I hear you! I hear you! Off the top of my head, I recall Tortino, the sunny neighborhood Italian restaurant on 11th St. NW, serving ample portions of food.  The Tavern at Rare Steak and Seafood downtown doesn't leave you raiding the fridge after a meal, either. Another restaurant to consider is Old Ebbitt Grill near the White House, which I recently re-reviewed for a story on some of the nation's highest-grossing independent restaurants. In general, steak houses deliver what you want, too.

I don't see what the problem is. I'd be pleased that the restaurant cares how whether the steak is done to my liking. It does make me wonder if people eat half a steak and then complain it wasn't cooked properly.

I've heard about that happening before -- with steak and other pricey dishes.

This. Was the poster's problem with the waiter's tone or attitude? Because having the waiter there to verify the correct doneness immedieately strikes me as ideal.

I read it as if the diner didn't like being told to do something the moment he got his steak. If the OP is with us this morning, maybe he could clarify.

Our 6 month old is getting baptised at the end of August. Her grandparents and uncle will be here to celebrate and we'd like to get lunch or brunch in Old Town. Any where that is nicer but wouldn't bother other patrons to have a baby with us? Just a note, one of us has always left the restaurant if she ever acts up, so we aren't looking for a place where she can run crazy.

You sound like considerate diners. Check out Hummingbird, for a light-filled dining room and seafood-focused menu, or Vermilion, near the Metro station, for the always-interesting cooking of Tom Cardarelli. His ever-changing, hand-shaped pastas are especially good. 

Hey Tom, not much of a question but I wanted to mention an amazing meal last week in Stockholm at Michelin- starred Agrikultur. The restaurant specializes in the hyper-local - in fact the menu changes based on what the Head Chef Filip Fastén happens to get in his weekly hunting trips- and sitting at the Chef's Table near the open hearth was a real experience. The highlights were definitely the grated reindeer heart on white moss and the King Crab (wild caught that morning) served on smoking Juniper sprigs. For a couple of young professionals that read about DC's fine dining scene in your chats more than we can afford to eat in them, it was definitely a splurge but it was vacation, right? Definitely a memorable meal and highly recommended for any of your readers that find themselves in Sweden anytime soon.

Thanks for sending us such an enticing "postcard" this morning. Here's more on what sounds like a delightful journey.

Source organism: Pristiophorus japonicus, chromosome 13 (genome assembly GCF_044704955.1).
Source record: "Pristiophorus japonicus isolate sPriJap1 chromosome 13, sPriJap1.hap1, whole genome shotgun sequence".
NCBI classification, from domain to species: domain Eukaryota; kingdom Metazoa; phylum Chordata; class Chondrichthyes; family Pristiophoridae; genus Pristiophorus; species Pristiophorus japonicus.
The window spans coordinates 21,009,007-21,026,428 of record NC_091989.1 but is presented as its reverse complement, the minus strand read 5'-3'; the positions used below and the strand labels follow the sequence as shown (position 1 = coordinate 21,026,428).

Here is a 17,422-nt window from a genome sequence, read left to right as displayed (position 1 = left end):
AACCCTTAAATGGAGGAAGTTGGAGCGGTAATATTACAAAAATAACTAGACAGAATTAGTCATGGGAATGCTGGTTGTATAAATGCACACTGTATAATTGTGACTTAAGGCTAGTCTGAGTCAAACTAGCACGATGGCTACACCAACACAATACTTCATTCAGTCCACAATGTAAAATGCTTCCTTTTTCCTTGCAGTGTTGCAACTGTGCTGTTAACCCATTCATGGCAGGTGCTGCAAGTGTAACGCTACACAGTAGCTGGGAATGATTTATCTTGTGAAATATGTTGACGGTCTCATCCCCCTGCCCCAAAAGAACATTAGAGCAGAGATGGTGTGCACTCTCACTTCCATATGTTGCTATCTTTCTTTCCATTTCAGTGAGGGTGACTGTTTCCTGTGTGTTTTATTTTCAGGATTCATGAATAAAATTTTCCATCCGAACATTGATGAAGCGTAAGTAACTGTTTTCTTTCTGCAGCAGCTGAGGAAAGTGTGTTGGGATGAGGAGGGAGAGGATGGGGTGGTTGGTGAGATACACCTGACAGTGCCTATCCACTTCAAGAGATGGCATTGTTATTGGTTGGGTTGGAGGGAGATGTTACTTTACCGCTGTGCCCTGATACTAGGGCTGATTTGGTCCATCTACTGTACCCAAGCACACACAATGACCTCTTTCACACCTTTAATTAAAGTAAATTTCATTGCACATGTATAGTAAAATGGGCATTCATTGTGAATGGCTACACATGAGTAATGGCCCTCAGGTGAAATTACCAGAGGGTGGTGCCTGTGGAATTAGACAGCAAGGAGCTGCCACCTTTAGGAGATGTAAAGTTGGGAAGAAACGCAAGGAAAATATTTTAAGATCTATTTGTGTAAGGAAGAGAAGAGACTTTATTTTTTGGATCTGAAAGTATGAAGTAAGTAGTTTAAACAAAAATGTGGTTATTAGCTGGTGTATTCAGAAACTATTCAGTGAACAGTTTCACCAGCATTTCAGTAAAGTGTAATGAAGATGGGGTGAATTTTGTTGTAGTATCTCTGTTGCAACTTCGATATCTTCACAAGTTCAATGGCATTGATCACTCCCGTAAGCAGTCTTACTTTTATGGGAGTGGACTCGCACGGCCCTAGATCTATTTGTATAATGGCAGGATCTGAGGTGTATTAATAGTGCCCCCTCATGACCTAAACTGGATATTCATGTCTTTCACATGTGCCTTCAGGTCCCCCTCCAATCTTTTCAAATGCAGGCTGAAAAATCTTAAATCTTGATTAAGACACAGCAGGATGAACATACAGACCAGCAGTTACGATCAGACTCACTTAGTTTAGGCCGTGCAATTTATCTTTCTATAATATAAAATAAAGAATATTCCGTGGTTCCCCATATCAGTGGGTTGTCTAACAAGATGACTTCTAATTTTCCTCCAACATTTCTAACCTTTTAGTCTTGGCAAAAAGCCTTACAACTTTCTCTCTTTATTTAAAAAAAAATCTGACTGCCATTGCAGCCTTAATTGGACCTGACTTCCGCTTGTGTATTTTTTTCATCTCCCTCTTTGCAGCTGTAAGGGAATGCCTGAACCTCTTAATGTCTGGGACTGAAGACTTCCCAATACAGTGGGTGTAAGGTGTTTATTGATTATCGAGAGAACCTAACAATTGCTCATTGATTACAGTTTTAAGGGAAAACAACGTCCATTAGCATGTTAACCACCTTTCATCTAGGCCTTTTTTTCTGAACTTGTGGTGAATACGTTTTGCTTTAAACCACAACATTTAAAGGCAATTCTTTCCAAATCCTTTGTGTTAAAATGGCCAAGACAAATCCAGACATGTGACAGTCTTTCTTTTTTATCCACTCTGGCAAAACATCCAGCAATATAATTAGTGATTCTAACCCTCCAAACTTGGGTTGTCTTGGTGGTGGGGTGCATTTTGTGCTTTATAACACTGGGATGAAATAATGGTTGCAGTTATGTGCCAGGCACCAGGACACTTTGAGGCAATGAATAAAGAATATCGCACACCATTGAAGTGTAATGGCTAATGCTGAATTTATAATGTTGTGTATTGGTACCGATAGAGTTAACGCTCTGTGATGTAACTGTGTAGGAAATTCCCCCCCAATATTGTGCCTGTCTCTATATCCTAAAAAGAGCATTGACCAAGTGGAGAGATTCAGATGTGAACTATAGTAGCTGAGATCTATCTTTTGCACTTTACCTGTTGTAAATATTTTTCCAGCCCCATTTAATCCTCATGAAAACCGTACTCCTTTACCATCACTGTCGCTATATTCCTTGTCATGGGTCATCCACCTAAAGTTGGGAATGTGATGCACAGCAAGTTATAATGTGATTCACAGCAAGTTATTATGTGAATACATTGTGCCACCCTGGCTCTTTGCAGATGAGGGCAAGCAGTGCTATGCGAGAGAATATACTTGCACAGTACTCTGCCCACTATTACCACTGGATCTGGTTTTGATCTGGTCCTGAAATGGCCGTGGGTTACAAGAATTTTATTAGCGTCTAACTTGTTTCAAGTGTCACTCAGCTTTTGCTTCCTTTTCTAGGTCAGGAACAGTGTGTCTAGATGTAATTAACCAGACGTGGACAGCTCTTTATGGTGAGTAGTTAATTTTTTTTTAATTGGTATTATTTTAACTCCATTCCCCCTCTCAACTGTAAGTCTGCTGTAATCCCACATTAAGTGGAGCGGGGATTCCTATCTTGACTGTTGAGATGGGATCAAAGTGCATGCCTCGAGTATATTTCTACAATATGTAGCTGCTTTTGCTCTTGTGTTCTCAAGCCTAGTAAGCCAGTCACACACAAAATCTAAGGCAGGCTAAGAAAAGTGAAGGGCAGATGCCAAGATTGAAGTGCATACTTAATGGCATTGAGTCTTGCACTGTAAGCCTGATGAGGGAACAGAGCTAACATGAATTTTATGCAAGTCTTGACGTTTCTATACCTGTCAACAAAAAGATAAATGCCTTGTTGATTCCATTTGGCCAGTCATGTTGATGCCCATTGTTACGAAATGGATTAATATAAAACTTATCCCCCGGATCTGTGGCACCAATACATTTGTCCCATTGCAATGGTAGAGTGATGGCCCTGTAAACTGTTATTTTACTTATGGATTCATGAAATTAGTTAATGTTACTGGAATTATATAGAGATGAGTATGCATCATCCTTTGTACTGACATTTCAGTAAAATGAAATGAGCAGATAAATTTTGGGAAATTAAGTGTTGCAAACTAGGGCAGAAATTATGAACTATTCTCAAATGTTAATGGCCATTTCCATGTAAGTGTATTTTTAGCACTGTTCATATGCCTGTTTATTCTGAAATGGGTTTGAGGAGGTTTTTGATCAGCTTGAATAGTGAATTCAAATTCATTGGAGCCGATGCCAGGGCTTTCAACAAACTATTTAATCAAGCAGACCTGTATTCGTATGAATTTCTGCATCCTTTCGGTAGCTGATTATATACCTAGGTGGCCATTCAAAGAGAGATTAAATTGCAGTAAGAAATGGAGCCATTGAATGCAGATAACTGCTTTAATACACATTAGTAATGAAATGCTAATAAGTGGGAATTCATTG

I used to love brunch, but now I definitely prefer dinner: More options, and an opportunity to make is as fancy or not fancy as you wish. Do you have a favorite meal time, and if so, has that preference changed over the years? And, why do you prefer it?

Fun question. I  like dinner the most, probably because it tends to be more leisurely; I don't have to go back to work afterwards; and (let's be honest)  I can imbibe. But increasingly, I tend to prefer lunch to dinner with regard to fancy meals -- tasting menus and the like -- because I hate going to bed feeling stuffed. Lunch gives me an opportunity to work off a splurge  with a walk or a trip to the gym afterwards.

As a manager, I have also been summoned by customers who have sliced into the edge of their steak and think it's overcooked, when in fact the center of the steak is correct. However I don't think a server interrupting the first few bites to make everyone approve their steak temp is the way to go.

Then your suggestion is for a customer to slice into the center unprompted and wave over a waiter if there's a problem?

Not saying that this was the problem with the Bresca poster, but as a server you wouldn't believe how many diners try to send back "raw" pork because it's pink inside. People...pork is now safe (and far more delicious) to eat at a lovely pink 145 degrees.

I prefer pink to gray myself. Dry pork is the worst.

What are some of your go to Caribbean stops in DC?

Of late, I've been enjoying my meals at Spark at Engine Co. 12, which takes its name from the fire station the space used to be. Spark's chef, Peter Prime, hails from Trinidad and puts out finger lickin' good jerk chicken wings, spiced beef patties and soy-sauced whole red snapper, among other crowd-pleasers.